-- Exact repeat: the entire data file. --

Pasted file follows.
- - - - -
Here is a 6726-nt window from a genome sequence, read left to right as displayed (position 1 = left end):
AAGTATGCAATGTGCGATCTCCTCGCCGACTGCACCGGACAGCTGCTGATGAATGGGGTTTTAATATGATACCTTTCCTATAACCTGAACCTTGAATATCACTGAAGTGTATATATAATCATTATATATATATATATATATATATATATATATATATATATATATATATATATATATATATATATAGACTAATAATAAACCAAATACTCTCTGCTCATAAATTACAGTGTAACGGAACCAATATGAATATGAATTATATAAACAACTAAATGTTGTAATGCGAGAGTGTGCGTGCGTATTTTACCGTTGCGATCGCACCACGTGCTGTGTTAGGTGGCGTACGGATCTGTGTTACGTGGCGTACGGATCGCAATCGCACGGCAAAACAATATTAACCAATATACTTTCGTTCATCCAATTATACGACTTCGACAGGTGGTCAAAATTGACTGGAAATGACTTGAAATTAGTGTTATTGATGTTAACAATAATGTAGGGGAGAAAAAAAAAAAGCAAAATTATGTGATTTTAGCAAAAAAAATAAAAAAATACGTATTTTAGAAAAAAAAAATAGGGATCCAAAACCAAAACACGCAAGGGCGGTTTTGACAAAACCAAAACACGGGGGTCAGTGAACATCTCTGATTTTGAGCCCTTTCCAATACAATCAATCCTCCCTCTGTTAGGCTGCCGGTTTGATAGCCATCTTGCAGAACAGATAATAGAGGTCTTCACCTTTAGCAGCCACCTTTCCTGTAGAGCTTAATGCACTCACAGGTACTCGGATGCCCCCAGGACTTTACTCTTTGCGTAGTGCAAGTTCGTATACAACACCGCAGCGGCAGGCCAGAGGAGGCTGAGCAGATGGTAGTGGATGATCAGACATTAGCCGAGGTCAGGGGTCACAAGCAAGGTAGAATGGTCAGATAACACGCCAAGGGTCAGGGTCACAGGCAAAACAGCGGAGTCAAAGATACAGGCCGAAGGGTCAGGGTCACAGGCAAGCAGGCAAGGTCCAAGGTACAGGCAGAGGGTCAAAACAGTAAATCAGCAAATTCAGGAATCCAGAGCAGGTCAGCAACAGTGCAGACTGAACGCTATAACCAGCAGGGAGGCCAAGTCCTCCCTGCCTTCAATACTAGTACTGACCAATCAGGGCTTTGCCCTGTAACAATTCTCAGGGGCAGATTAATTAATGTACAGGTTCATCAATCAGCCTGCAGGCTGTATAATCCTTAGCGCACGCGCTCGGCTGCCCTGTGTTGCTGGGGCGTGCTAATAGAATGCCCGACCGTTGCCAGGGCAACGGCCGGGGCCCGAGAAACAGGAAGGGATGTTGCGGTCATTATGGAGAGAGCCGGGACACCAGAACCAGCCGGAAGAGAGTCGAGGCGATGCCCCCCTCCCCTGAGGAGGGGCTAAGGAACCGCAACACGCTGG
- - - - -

Here is a 6726-nt window from a genome sequence, read left to right as displayed (position 1 = left end):
AAGTATGCAATGTGCGATCTCCTCGCCGACTGCACCGGACAGCTGCTGATGAATGGGGTTTTAATATGATACCTTTCCTATAACCTGAACCTTGAATATCACTGAAGTGTATATATAATCATTATATATATATATATATATATATATATATATATATATATATATATATATATATATATATATATAGACTAATAATAAACCAAATACTCTCTGCTCATAAATTACAGTGTAACGGAACCAATATGAATATGAATTATATAAACAACTAAATGTTGTAATGCGAGAGTGTGCGTGCGTATTTTACCGTTGCGATCGCACCACGTGCTGTGTTAGGTGGCGTACGGATCTGTGTTACGTGGCGTACGGATCGCAATCGCACGGCAAAACAATATTAACCAATATACTTTCGTTCATCCAATTATACGACTTCGACAGGTGGTCAAAATTGACTGGAAATGACTTGAAATTAGTGTTATTGATGTTAACAATAATGTAGGGGAGAAAAAAAAAAAGCAAAATTATGTGATTTTAGCAAAAAAAATAAAAAAATACGTATTTTAGAAAAAAAAAATAGGGATCCAAAACCAAAACACGCAAGGGCGGTTTTGACAAAACCAAAACACGGGGGTCAGTGAACATCTCTGATTTTGAGCCCTTTCCAATACAATCAATCCTCCCTCTGTTAGGCTGCCGGTTTGATAGCCATCTTGCAGAACAGATAATAGAGGTCTTCACCTTTAGCAGCCACCTTTCCTGTAGAGCTTAATGCACTCACAGGTACTCGGATGCCCCCAGGACTTTACTCTTTGCGTAGTGCAAGTTCGTATACAACACCGCAGCGGCAGGCCAGAGGAGGCTGAGCAGATGGTAGTGGATGATCAGACATTAGCCGAGGTCAGGGGTCACAAGCAAGGTAGAATGGTCAGATAACACGCCAAGGGTCAGGGTCACAGGCAAAACAGCGGAGTCAAAGATACAGGCCGAAGGGTCAGGGTCACAGGCAAGCAGGCAAGGTCCAAGGTACAGGCAGAGGGTCAAAACAGTAAATCAGCAAATTCAGGAATCCAGAGCAGGTCAGCAACAGTGCAGACTGAACGCTATAACCAGCAGGGAGGCCAAGTCCTCCCTGCCTTCAATACTAGTACTGACCAATCAGGGCTTTGCCCTGTAACAATTCTCAGGGGCAGATTAATTAATGTACAGGTTCATCAATCAGCCTGCAGGCTGTATAATCCTTAGCGCACGCGCTCGGCTGCCCTGTGTTGCTGGGGCGTGCTAATAGAATGCCCGACCGTTGCCAGGGCAACGGCCGGGGCCCGAGAAACAGGAAGGGATGTTGCGGTCATTATGGAGAGAGCCGGGACACCAGAACCAGCCGGAAGAGAGTCGAGGCGATGCCCCCCTCCCCTGAGGAGGGGCTAAGGAACCGCAACACGCTGG